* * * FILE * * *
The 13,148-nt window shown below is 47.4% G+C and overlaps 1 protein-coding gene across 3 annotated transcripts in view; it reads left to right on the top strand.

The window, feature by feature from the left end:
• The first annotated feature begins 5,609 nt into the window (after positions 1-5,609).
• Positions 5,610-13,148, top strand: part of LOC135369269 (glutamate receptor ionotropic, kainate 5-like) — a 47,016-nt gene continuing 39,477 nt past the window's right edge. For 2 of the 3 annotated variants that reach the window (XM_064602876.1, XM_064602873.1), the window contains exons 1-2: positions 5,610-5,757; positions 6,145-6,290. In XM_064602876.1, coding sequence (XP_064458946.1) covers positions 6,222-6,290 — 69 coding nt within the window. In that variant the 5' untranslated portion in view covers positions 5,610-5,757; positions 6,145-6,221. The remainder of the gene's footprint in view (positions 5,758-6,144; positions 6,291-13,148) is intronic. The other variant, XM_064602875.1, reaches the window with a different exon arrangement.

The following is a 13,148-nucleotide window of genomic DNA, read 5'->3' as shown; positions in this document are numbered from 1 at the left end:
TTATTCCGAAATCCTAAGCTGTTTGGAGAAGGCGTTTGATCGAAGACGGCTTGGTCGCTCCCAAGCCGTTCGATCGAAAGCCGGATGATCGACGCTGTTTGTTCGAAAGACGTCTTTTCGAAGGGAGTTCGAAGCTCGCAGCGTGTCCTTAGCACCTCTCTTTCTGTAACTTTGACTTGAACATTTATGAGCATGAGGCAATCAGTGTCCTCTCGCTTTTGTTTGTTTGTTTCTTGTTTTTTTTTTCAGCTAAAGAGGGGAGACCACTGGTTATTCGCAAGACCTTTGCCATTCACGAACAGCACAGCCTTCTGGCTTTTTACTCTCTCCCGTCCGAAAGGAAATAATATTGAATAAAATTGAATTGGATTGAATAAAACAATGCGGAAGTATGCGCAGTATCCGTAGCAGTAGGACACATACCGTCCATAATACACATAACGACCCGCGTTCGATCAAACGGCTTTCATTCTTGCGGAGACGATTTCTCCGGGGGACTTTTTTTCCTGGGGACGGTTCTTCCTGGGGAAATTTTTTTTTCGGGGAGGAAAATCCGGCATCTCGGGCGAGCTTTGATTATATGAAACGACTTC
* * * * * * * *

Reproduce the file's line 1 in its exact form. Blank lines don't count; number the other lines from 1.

The 13,148-nt window shown below is 47.4% G+C and overlaps 1 protein-coding gene across 3 annotated transcripts in view; it reads left to right on the top strand.